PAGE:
The business about integers is related to the frequency ratios that determine whether a Lissajous curve is sparse (for "nice" ratios) or space-filling (for real-number ratios).

Note that, in a system consisting of only stationary electric charges and constant fields, following a field line in either direction will always land you on a charge. This is represented in Maxwell's equations as

$$ \vec\nabla\cdot\vec E = \rho \times\text{constants} $$

which in words is "the electric field diverges from positive charges and converges towards negative charges." The corresponding magnetic equation is

$$ \vec\nabla\cdot\vec B = 0 $$

or "the magnetic field never diverges or converges" (or even "there are no magnetic charges"). This is frequently a justification for "magnetic field lines form closed loops." McDonald's point is that "magnetic field lines don't have beginnings or ends" is a more correct statement for non-trivial geometries.

  • $\begingroup$ Thank you for your reply, you have stated that "This circumferential component is larger inside the loop and smaller outside the loop, so if you choose a point near the loop and follow the magnetic field, you'll no longer walk back to your starting point." this explains why the magnetic field lines go around the loop in a helical fashion but how do we prove that the helical field lines after one complete revolution around the circular loop ( and a certain number of rotation around the loop itself) doesn't meet the field line at where we started. $\endgroup$
    – veke
    Jun 21, 2022 at 16:43
  • $\begingroup$ If we assume that the field described here is an electrical field (hypothetically) then a positive charge left in a region will follow the field lines, I think we might be able to prove mathematically that field lines wont form closed loops if the trajectory of the charge doesn't form a closed loop, but I feel that the calculations would become a little complex, is there any other way to definitely prove that in some cases the field lines are necessarily open? $\endgroup$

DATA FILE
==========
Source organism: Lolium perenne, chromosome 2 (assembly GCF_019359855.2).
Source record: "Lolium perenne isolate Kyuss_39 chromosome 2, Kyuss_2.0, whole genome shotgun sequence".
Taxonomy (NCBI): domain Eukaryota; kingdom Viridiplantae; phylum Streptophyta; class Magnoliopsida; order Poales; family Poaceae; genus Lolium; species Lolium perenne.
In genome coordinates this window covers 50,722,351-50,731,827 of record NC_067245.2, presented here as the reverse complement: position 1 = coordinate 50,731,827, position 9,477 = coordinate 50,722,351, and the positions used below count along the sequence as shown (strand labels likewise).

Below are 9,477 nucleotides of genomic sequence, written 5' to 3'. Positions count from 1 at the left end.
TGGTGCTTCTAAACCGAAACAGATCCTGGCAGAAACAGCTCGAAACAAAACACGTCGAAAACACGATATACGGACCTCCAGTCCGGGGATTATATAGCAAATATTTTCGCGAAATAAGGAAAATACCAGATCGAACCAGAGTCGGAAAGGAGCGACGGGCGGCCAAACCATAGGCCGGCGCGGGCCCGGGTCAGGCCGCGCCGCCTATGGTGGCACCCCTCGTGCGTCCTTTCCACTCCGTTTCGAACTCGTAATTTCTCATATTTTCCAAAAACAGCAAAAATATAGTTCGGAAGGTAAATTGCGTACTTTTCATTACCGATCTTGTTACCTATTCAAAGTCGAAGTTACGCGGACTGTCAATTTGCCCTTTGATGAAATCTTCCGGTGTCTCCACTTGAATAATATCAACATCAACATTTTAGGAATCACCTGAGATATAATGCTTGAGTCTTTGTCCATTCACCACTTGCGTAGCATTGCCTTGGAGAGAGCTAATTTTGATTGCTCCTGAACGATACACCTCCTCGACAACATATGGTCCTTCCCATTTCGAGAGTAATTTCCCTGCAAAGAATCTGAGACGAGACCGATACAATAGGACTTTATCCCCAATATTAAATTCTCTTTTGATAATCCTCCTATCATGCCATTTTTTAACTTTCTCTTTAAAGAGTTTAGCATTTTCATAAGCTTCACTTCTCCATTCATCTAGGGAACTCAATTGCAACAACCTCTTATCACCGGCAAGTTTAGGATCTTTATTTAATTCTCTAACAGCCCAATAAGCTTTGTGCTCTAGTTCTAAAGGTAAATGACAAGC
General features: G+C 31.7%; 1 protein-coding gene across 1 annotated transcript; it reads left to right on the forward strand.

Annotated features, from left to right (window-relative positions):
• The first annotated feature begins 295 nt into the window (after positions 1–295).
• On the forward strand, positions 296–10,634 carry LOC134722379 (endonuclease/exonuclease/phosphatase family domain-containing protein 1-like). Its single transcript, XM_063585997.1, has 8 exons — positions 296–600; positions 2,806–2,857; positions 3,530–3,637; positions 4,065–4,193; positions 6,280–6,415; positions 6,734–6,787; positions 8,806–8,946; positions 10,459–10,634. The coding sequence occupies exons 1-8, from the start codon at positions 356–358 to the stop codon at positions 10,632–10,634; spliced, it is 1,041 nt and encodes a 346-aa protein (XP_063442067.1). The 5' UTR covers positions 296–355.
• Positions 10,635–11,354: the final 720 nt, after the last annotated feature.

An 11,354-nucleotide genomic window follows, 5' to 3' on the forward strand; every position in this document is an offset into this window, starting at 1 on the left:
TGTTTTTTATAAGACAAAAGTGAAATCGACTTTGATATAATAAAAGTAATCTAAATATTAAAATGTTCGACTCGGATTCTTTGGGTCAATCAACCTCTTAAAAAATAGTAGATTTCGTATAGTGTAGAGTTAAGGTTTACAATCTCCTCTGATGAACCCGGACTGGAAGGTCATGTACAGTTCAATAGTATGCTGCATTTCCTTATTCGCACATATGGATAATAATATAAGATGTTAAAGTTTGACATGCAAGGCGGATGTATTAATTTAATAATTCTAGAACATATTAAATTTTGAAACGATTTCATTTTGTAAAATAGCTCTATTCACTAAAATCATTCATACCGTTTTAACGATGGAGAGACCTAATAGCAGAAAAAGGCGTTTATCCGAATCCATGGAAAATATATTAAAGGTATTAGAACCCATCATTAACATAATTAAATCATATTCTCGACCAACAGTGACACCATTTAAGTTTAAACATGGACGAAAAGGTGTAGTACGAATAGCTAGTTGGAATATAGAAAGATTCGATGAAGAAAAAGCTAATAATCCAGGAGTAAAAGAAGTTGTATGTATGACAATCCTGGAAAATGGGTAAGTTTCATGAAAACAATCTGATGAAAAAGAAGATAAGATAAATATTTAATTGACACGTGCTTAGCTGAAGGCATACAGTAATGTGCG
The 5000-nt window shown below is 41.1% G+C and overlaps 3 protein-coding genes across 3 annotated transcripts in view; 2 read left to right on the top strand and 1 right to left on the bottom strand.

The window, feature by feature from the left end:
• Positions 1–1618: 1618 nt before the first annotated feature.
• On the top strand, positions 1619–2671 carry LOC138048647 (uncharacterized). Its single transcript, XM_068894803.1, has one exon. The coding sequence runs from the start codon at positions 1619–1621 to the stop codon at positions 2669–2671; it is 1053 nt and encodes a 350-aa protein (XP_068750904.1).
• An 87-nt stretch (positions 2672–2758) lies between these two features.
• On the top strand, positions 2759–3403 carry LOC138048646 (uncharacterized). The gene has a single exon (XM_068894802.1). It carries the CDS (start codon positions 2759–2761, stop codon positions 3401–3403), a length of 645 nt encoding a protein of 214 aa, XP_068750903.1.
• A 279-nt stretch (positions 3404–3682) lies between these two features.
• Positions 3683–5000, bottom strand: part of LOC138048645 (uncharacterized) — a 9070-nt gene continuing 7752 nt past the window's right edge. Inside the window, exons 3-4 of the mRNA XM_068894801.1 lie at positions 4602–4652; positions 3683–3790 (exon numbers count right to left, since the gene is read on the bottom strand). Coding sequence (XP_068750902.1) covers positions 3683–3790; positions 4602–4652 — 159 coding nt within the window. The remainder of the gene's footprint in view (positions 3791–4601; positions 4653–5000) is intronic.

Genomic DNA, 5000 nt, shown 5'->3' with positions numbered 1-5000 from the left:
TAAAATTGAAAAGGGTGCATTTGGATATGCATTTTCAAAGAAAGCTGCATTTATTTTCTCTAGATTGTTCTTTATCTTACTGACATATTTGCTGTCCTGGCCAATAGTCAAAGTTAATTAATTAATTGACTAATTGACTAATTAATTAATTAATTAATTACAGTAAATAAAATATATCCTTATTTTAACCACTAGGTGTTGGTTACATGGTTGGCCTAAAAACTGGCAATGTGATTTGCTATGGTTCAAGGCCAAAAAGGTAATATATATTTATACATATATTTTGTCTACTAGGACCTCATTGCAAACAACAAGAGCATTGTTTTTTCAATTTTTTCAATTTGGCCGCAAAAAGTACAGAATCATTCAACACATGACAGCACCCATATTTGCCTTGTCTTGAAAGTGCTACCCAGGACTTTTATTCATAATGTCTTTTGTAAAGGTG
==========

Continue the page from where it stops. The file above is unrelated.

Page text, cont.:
– veke
    Jun 21, 2022 at 16:48
  • $\begingroup$ We can’t think of this as an electric field, because electric fields have zero (or time-varying) “curl.” As for closed loops: I suspect (but have not proved) that, if the field lines form a closed helix with one radius around the wire loop, the helix will not close at irrational multiples of the radius. $\endgroup$
    – rob
    Jun 21, 2022 at 19:25

All the author is saying here is that if we follow the magnetic field line starting at $P$, it will do one of two things:

  • Eventually return to $P$ after making $n$ circuits of the ring and $m$ circuits of the wire. This is what is meant by "an integral number of linkages": the number of circuits (linkages) made is an integer (it's integral.)
  • Never return to $P$. This means that the "period" of the loops around the ring and the corresponding "period" of the loops around the wire are incommensurable, i.e., their ratio is not a rational number. So by definition, the loops are not closed in the incommensurable case.

The values of $n$ and $m$ would depend in a complicated, non-continuous way on the magnitudes of the currents.


Your Answer

By clicking “Post Your Answer”, you agree to our terms of service and acknowledge you have read our privacy policy.

Not the answer you're looking for? Browse other questions tagged or ask your own question.